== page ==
Background and powerhouse of Hefazat-e-Islam:

Hefazat-e-Islam was formed in 2010, comprising of the teachers of several Madrasas (Islamic Schools) of Chittagong, opposing the proposed plan of giving men and women equal rights in inheritance. They conduct their activities based on Qawmi Madrasas of Bangladesh. According to a report of BANBEIS (Bangladesh Bureau of Educational Information and statistics there are 13902 Qawmi Madrasas where more than 1.4 million Quranic students are studying there in Bangladesh. Teaching Islam through Arabic medium is the sole goal of most of these madrasas. Most of the students there are orphans. In Bangladesh, the term orphan not only refers them whose parents died but also referred to them whose parents do not have the capability to feed them.

The Madrasa authorities house those orphans, feed them and most importantly teach them even to sacrifice their lives to establish an ‘Islamic Society’ for the sake of here and hereafter. Being deprived of the minimum opportunities of the life, those young orphans think people who are giving them shelter and food are ‘angel’ ready to carry any order made by them.

Those orphans from the very early life are thought there is only one God who is Allah and the Islam is superior than any other religion, anyone apart from Muslim are deprived of ‘God’s blessing’, worshiping the sculpture is ‘Haram’ and should not be allowed anybody to do so, women shouldn’t be allowed alone outside and they should stay within veil, every Muslim of the world is their brother and they have to be accountable in the final judgement for what they have done for the fellow Muslims in the world. Apparently, they have also thought the West is the enemy of Islam and they even should sacrifice their lives to kill their enemy to ensure Zannat (heaven), a place of endless luxury with 70 Huris (beautiful women) for each man.  By getting brain drained and in expectation of getting Jannat (heaven) most of those students there get ready to do anything for the sake of Islam and quite a significant number of them get ready to engage themselves in Zihad to kill the enemies of Islam.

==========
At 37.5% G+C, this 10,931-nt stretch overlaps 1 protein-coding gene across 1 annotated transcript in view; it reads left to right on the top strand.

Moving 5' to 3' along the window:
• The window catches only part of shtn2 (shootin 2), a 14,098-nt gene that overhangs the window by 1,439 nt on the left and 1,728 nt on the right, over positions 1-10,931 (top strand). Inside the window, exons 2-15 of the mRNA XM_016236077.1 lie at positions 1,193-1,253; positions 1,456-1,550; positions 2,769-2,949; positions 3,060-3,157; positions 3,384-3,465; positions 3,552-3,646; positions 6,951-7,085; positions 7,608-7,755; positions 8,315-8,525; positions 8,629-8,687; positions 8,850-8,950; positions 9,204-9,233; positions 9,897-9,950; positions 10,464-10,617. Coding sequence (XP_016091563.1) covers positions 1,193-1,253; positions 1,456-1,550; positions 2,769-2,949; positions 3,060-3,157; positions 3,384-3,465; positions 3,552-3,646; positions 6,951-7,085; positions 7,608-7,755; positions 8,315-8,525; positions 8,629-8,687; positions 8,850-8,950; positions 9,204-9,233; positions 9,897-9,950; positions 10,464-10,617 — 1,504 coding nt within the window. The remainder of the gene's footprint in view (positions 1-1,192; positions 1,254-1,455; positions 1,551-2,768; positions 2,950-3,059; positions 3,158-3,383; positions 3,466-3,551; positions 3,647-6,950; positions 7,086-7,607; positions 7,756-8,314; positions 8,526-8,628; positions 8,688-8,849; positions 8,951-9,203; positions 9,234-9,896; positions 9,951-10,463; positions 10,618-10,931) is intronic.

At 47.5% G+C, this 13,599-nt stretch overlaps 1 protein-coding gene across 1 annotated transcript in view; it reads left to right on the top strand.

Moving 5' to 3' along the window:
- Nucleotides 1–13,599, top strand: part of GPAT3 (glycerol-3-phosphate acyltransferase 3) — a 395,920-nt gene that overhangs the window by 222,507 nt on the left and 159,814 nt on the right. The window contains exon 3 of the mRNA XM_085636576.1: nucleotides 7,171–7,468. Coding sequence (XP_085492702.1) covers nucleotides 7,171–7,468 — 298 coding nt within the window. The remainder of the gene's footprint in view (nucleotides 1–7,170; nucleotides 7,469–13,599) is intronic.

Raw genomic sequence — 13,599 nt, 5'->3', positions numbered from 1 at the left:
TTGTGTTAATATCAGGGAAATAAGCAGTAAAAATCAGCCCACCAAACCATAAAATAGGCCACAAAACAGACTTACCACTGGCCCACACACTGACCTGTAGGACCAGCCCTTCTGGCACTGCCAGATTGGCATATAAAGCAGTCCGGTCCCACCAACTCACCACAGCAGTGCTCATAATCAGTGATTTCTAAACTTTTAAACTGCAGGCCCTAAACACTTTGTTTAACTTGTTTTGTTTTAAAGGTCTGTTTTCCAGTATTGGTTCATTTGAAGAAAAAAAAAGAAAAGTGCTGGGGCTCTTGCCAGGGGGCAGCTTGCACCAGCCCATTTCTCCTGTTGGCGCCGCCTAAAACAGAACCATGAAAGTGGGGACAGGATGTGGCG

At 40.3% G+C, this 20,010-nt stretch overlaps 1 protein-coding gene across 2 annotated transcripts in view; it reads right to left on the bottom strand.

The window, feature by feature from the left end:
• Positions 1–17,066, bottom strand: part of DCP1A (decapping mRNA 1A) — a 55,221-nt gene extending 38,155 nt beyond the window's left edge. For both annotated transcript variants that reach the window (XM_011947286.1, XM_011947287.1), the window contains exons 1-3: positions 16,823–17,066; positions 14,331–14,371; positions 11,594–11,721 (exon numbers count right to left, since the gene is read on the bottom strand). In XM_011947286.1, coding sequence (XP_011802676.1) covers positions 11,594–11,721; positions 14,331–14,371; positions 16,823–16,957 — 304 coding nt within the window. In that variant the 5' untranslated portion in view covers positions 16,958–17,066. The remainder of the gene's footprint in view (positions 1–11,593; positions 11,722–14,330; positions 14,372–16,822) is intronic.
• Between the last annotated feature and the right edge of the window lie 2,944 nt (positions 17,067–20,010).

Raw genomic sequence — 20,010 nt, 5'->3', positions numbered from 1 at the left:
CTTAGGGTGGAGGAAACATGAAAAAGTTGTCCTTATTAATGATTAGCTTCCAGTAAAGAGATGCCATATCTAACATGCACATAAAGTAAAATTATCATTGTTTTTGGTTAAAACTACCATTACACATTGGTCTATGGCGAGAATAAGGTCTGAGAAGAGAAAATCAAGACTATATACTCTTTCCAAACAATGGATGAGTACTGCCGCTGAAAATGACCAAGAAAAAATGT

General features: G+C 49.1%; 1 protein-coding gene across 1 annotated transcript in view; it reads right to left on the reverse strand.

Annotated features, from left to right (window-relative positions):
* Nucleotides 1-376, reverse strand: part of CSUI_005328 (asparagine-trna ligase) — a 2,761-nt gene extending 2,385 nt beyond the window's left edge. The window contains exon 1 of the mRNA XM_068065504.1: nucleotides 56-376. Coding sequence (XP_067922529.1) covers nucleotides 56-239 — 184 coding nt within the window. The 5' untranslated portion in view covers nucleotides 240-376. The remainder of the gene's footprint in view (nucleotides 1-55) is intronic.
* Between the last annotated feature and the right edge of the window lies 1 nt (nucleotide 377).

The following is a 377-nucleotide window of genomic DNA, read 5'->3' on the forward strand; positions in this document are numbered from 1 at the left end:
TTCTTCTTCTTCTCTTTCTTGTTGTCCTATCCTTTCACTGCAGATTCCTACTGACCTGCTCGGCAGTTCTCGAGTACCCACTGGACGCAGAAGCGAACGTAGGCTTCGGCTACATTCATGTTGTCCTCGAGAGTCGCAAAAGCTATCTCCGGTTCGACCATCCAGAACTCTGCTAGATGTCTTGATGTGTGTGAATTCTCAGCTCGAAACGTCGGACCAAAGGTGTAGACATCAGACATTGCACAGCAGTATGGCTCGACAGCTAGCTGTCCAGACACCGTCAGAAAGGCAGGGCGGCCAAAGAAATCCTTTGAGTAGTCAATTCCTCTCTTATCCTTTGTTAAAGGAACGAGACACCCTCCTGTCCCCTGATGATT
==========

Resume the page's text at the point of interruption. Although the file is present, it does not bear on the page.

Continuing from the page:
These Quami Madrasas run by Hefazat-e-Islam-e-Islam are not at all financial dependant on Bangladeshi Government. These 13902 Madrasas comprising of 1.4 million students with food and accommodation totally depend on private donation which enables them to avoid state control. It is alleged that this huge amount of donation comes from some individuals from the Middle East who plan to make Bangladesh as a Sharia government state. Hefazat-e-Islam-e-Islam is the sole authority to run all these Madrasas and Hathazari Madrasa a resident of more than 14000 students is used as the headquarter of them. Shah Ahmed Shah Ahmed Shafi, who opined once “women are nothing but mouth-watering tamarind for men” is the supreme leader of the Islamic group.

Early Roar: